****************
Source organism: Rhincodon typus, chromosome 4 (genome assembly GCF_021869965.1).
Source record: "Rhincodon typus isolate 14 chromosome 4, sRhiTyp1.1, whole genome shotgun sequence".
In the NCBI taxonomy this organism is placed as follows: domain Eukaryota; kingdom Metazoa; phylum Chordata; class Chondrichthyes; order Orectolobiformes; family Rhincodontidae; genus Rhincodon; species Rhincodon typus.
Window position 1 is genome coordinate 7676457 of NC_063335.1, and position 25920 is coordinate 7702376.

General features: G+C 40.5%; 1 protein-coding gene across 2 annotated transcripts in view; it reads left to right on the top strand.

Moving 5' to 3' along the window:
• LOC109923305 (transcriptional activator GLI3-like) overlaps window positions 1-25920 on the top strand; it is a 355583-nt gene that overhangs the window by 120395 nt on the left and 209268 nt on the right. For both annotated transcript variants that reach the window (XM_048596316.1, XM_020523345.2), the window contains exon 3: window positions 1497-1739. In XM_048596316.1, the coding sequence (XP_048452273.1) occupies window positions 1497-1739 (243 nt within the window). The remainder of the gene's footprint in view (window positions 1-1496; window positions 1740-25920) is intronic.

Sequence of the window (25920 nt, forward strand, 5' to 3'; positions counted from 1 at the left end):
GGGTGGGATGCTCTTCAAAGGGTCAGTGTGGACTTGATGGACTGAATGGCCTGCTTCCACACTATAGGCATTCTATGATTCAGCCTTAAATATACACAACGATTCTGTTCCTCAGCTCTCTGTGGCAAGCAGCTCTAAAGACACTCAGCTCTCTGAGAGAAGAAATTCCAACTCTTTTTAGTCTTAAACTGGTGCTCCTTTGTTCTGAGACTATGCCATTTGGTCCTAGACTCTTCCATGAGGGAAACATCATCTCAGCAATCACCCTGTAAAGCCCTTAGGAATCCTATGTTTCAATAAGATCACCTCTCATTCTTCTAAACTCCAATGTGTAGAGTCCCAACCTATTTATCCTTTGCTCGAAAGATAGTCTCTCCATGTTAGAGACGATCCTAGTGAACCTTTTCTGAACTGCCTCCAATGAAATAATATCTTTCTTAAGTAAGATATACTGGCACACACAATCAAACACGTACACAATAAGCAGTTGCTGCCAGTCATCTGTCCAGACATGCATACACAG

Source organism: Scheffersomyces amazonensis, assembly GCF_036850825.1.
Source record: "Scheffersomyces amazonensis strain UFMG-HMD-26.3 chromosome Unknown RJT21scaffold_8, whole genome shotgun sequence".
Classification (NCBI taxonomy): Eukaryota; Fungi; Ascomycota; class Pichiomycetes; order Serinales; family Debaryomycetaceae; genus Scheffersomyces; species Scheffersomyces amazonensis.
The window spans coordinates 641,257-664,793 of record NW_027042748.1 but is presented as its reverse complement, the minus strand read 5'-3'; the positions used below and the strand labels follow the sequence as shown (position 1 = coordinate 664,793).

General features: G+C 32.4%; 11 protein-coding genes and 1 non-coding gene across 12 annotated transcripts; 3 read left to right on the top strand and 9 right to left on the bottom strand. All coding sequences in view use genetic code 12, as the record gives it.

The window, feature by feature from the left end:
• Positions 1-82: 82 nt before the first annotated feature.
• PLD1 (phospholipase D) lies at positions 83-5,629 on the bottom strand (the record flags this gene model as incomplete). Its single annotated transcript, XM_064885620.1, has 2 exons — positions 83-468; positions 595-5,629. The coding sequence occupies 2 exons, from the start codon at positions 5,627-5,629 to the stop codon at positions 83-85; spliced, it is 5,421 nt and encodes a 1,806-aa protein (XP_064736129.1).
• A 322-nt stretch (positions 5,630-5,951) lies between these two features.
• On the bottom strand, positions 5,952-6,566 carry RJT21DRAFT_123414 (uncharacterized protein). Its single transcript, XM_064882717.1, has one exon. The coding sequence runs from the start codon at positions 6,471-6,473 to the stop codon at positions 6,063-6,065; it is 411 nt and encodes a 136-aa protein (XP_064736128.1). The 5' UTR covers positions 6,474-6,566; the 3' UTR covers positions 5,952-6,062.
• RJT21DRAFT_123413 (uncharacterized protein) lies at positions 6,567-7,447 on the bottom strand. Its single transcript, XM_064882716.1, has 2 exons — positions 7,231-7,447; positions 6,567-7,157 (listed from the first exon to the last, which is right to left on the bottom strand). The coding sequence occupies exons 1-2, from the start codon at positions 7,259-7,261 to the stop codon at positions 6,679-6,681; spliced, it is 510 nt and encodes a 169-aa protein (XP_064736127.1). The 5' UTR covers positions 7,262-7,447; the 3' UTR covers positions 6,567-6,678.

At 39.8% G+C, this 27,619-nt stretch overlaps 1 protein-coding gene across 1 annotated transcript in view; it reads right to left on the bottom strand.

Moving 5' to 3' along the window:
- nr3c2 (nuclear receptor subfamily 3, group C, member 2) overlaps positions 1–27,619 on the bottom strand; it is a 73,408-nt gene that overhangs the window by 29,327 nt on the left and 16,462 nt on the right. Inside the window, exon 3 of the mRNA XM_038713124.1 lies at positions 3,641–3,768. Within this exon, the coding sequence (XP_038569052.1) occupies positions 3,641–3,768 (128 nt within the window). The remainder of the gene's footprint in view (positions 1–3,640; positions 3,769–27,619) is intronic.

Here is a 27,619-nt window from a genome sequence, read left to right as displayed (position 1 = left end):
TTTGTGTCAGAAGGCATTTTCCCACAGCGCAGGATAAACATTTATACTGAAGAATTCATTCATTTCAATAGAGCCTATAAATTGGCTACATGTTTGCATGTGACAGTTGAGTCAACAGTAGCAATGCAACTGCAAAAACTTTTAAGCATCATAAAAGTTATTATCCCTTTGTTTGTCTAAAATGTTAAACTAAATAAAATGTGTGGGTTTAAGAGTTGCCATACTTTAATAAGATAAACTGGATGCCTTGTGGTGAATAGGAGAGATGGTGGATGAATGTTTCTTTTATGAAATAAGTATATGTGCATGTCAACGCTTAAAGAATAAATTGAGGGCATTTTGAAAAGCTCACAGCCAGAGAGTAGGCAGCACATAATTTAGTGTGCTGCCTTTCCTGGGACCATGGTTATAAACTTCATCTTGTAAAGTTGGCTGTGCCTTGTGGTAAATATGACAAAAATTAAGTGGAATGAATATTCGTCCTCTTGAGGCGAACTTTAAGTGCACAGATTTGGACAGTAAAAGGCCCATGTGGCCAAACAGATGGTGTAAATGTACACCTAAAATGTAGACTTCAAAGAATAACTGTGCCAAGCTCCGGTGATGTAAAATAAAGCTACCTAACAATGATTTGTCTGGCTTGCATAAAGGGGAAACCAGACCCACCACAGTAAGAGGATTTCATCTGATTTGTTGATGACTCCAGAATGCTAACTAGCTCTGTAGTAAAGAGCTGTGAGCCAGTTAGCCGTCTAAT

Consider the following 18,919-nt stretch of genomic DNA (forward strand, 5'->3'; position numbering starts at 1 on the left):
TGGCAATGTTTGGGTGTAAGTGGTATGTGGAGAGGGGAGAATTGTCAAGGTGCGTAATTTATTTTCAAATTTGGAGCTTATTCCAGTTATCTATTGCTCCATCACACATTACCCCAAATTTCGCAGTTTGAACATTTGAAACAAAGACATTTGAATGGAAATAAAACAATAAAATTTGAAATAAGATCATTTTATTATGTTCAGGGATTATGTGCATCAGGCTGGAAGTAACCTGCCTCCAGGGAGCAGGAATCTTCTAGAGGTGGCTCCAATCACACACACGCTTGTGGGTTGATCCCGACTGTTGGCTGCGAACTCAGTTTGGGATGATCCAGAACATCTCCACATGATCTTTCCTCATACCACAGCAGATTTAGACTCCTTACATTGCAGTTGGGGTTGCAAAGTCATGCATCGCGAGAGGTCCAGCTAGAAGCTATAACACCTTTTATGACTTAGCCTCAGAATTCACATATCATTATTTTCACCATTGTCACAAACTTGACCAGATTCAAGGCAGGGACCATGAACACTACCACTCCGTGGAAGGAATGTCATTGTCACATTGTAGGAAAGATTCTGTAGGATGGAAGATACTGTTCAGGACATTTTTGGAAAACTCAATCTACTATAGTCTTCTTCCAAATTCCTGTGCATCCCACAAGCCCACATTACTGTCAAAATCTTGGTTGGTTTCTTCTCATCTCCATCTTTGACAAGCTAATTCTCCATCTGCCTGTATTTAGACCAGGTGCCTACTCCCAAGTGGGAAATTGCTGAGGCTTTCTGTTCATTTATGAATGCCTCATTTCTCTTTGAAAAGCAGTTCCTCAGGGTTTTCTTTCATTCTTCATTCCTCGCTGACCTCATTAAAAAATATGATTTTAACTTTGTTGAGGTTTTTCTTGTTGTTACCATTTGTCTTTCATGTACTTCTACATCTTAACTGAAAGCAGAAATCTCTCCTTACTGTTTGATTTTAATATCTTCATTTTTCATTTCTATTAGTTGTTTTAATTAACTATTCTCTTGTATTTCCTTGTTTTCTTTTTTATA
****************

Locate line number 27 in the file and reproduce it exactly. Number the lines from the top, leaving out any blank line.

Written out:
TGGCAATGTTTGGGTGTAAGTGGTATGTGGAGAGGGGAGAATTGTCAAGGTGCGTAATTTATTTTCAAATTTGGAGCTTATTCCAGTTATCTATTGCTCCATCACACATTACCCCAAATTTCGCAGTTTGAACATTTGAAACAAAGACATTTGAATGGAAATAAAACAATAAAATTTGAAATAAGATCATTTTATTATGTTCAGGGATTATGTGCATCAGGCTGGAAGTAACCTGCCTCCAGGGAGCAGGAATCTTCTAGAGGTGGCTCCAATCACACACACGCTTGTGGGTTGATCCCGACTGTTGGCTGCGAACTCAGTTTGGGATGATCCAGAACATCTCCACATGATCTTTCCTCATACCACAGCAGATTTAGACTCCTTACATTGCAGTTGGGGTTGCAAAGTCATGCATCGCGAGAGGTCCAGCTAGAAGCTATAACACCTTTTATGACTTAGCCTCAGAATTCACATATCATTATTTTCACCATTGTCACAAACTTGACCAGATTCAAGGCAGGGACCATGAACACTACCACTCCGTGGAAGGAATGTCATTGTCACATTGTAGGAAAGATTCTGTAGGATGGAAGATACTGTTCAGGACATTTTTGGAAAACTCAATCTACTATAGTCTTCTTCCAAATTCCTGTGCATCCCACAAGCCCACATTACTGTCAAAATCTTGGTTGGTTTCTTCTCATCTCCATCTTTGACAAGCTAATTCTCCATCTGCCTGTATTTAGACCAGGTGCCTACTCCCAAGTGGGAAATTGCTGAGGCTTTCTGTTCATTTATGAATGCCTCATTTCTCTTTGAAAAGCAGTTCCTCAGGGTTTTCTTTCATTCTTCATTCCTCGCTGACCTCATTAAAAAATATGATTTTAACTTTGTTGAGGTTTTTCTTGTTGTTACCATTTGTCTTTCATGTACTTCTACATCTTAACTGAAAGCAGAAATCTCTCCTTACTGTTTGATTTTAATATCTTCATTTTTCATTTCTATTAGTTGTTTTAATTAACTATTCTCTTGTATTTCCTTGTTTTCTTTTTTATA